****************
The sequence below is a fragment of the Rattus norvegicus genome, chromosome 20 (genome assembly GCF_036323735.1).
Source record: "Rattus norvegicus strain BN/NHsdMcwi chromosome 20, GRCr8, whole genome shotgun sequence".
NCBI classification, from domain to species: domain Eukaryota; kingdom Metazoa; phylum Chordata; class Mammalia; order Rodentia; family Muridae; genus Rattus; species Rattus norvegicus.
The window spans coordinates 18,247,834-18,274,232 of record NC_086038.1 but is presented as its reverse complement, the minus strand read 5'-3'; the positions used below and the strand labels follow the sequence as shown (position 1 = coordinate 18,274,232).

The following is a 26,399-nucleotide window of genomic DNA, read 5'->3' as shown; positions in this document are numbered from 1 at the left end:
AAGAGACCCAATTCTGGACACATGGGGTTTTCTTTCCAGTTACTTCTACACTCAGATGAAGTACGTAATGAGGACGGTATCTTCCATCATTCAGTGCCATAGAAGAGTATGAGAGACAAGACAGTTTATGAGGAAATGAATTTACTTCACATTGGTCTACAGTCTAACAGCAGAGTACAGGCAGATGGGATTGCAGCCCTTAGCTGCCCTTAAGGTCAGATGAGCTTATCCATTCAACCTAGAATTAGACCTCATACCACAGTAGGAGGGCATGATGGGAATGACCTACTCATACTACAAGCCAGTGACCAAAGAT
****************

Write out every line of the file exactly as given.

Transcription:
The sequence below is a fragment of the Rattus norvegicus genome, chromosome 20 (genome assembly GCF_036323735.1).
Source record: "Rattus norvegicus strain BN/NHsdMcwi chromosome 20, GRCr8, whole genome shotgun sequence".
NCBI classification, from domain to species: domain Eukaryota; kingdom Metazoa; phylum Chordata; class Mammalia; order Rodentia; family Muridae; genus Rattus; species Rattus norvegicus.
The window spans coordinates 18,247,834-18,274,232 of record NC_086038.1 but is presented as its reverse complement, the minus strand read 5'-3'; the positions used below and the strand labels follow the sequence as shown (position 1 = coordinate 18,274,232).

The following is a 26,399-nucleotide window of genomic DNA, read 5'->3' as shown; positions in this document are numbered from 1 at the left end:
AAGAGACCCAATTCTGGACACATGGGGTTTTCTTTCCAGTTACTTCTACACTCAGATGAAGTACGTAATGAGGACGGTATCTTCCATCATTCAGTGCCATAGAAGAGTATGAGAGACAAGACAGTTTATGAGGAAATGAATTTACTTCACATTGGTCTACAGTCTAACAGCAGAGTACAGGCAGATGGGATTGCAGCCCTTAGCTGCCCTTAAGGTCAGATGAGCTTATCCATTCAACCTAGAATTAGACCTCATACCACAGTAGGAGGGCATGATGGGAATGACCTACTCATACTACAAGCCAGTGACCAAAGAT